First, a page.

Many restaurants rewrote their menus so they could continue serving customers, switching to cold foods or cooking out on propane-powered grills. That wasn’t possible for Akel.

“I just had to shut down,” she said. “There was nothing I could offer.”

Jack Wert, Collier County’s tourism director, said losses could have been worse for area hotels. Those who lost gas did not see mass cancellations, despite not having hot water for showers or laundry.

“We seem to have worked our way through it,” he said.

He’s not sure if any hotels or their employees will try to make claims.

“At this point, I don’t have any reports of any big losses,” Wert said.

By the end of Monday, TECO expected to have visited and turned the gas meters off for 100 percent of its affected customers. That’s the first step of restoration.

“From the time of the incident, we have been committed to a safe restoration,” said Peoples Gas President Gordon Gillette at a press conference on Monday.

On Monday, crews were turning gas back on in both counties, fanning out to neighborhoods, shopping centers and industrial parks. They began turning off meters early Friday.

Cici’s Pizza off Immokalee Road in North Naples got its gas restored at about 5 p.m. Monday to the relief of the general manager Philip Santucci. Earlier in the day, the nearby dry cleaners got its service back, but Santucci was told he’d have to wait because the TECO crews had to go somewhere else first. They returned hours later.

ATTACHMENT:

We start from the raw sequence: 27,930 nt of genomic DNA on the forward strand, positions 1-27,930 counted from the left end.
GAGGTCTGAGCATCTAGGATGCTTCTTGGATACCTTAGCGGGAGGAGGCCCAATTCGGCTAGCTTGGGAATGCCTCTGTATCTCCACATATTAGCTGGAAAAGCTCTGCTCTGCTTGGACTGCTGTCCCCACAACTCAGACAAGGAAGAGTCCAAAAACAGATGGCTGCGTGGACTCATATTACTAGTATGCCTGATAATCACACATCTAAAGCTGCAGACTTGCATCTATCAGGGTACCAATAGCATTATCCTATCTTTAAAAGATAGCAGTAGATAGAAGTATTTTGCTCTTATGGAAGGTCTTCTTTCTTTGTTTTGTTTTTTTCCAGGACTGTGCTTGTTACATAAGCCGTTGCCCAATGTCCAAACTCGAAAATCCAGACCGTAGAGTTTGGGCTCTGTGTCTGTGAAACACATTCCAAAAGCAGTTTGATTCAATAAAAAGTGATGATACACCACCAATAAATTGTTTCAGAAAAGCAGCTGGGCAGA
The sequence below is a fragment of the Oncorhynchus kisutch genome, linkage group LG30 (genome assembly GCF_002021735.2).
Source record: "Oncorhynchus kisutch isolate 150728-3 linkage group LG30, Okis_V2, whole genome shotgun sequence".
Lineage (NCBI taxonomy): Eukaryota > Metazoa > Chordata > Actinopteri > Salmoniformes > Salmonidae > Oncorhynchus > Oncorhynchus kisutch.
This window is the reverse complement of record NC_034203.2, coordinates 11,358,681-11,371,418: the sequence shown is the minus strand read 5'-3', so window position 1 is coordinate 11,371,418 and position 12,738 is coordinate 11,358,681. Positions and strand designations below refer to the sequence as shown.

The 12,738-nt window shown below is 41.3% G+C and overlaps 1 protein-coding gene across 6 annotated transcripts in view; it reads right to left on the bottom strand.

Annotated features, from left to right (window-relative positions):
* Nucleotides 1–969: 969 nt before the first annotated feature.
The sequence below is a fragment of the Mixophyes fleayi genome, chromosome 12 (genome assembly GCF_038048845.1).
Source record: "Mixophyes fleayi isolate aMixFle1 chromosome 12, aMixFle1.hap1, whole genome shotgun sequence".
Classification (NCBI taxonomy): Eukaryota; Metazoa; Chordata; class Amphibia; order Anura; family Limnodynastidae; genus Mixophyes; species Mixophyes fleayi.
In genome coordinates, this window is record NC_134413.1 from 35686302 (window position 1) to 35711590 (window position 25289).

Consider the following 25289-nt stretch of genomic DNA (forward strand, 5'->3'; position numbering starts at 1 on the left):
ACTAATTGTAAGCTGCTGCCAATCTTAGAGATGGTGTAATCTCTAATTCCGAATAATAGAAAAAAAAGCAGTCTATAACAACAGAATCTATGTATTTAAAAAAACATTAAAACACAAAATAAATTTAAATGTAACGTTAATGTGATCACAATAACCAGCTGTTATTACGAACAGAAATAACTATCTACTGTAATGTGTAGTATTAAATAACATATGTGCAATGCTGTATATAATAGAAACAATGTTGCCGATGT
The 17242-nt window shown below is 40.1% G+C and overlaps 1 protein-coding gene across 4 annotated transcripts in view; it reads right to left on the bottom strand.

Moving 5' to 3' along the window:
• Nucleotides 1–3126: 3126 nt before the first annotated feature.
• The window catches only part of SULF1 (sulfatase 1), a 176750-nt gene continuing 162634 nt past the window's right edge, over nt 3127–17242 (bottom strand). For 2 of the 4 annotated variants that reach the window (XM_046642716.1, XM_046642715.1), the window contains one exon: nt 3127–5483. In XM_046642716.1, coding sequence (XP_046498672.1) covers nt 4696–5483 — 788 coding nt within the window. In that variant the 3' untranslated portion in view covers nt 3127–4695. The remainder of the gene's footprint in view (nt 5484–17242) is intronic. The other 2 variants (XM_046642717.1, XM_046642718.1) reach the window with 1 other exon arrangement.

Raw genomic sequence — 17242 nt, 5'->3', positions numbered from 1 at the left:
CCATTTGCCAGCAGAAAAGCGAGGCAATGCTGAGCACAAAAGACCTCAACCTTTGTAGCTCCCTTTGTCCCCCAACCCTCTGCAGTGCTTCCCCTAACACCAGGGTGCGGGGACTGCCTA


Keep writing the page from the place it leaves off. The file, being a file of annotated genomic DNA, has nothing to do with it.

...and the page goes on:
Santucci estimates his losses at about $15,000, including the food that spoiled over the weekend. That doesn’t include the wages his employees lost.

Wayne Keller, a residential construction worker with TurnKey Construction in Naples, stopped at Cici’s for lunch on Monday, only to find the door locked and a typed note in the door apologizing for the inconvenience.

Keller didn’t notice the note right away.

“After I pulled on the door, I wasn’t surprised,” he said.

He looked for another nearby restaurant, heading toward Jason’s Deli in the same shopping center.

More than 200 support workers have been brought in from other parts of the state to help with the restoration. About 120 work for Peoples Gas. Another 50 are from Tampa Electric, a related company, and another 40 have been hired from Florida Public Utilities, a smaller gas company.

Keith Martin, TECO’s director of gas operations for the West Coast of Florida, described the progress made since Friday as “significant.”

To get service restored, customers must be at their home or business because it requires crews to relight the pilot lights to all of their gas-powered appliances.